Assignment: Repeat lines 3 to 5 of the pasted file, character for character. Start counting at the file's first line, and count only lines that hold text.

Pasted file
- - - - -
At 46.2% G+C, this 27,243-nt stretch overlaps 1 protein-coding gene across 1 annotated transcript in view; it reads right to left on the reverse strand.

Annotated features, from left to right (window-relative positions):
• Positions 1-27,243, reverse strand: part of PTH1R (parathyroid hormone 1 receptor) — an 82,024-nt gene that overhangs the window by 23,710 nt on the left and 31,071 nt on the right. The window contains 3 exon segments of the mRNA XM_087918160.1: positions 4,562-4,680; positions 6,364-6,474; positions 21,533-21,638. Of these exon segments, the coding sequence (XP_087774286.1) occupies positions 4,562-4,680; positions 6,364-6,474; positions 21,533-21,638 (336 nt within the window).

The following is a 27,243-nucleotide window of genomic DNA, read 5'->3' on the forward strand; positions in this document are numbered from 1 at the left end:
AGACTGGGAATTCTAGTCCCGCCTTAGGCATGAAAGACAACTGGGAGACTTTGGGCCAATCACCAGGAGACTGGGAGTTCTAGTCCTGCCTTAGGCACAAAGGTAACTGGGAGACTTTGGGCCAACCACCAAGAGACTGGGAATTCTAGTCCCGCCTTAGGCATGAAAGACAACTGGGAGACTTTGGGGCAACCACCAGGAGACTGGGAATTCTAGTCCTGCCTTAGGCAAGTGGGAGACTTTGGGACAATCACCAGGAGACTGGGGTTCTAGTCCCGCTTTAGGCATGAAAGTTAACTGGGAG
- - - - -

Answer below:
• Positions 1-27,243, reverse strand: part of PTH1R (parathyroid hormone 1 receptor) — an 82,024-nt gene that overhangs the window by 23,710 nt on the left and 31,071 nt on the right. The window contains 3 exon segments of the mRNA XM_087918160.1: positions 4,562-4,680; positions 6,364-6,474; positions 21,533-21,638. Of these exon segments, the coding sequence (XP_087774286.1) occupies positions 4,562-4,680; positions 6,364-6,474; positions 21,533-21,638 (336 nt within the window).

The following is a 27,243-nucleotide window of genomic DNA, read 5'->3' on the forward strand; positions in this document are numbered from 1 at the left end:
AGACTGGGAATTCTAGTCCCGCCTTAGGCATGAAAGACAACTGGGAGACTTTGGGCCAATCACCAGGAGACTGGGAGTTCTAGTCCTGCCTTAGGCACAAAGGTAACTGGGAGACTTTGGGCCAACCACCAAGAGACTGGGAATTCTAGTCCCGCCTTAGGCATGAAAGACAACTGGGAGACTTTGGGGCAACCACCAGGAGACTGGGAATTCTAGTCCTGCCTTAGGCAAGTGGGAGACTTTGGGACAATCACCAGGAGACTGGGGTTCTAGTCCCGCTTTAGGCATGAAAGTTAACTGGGAG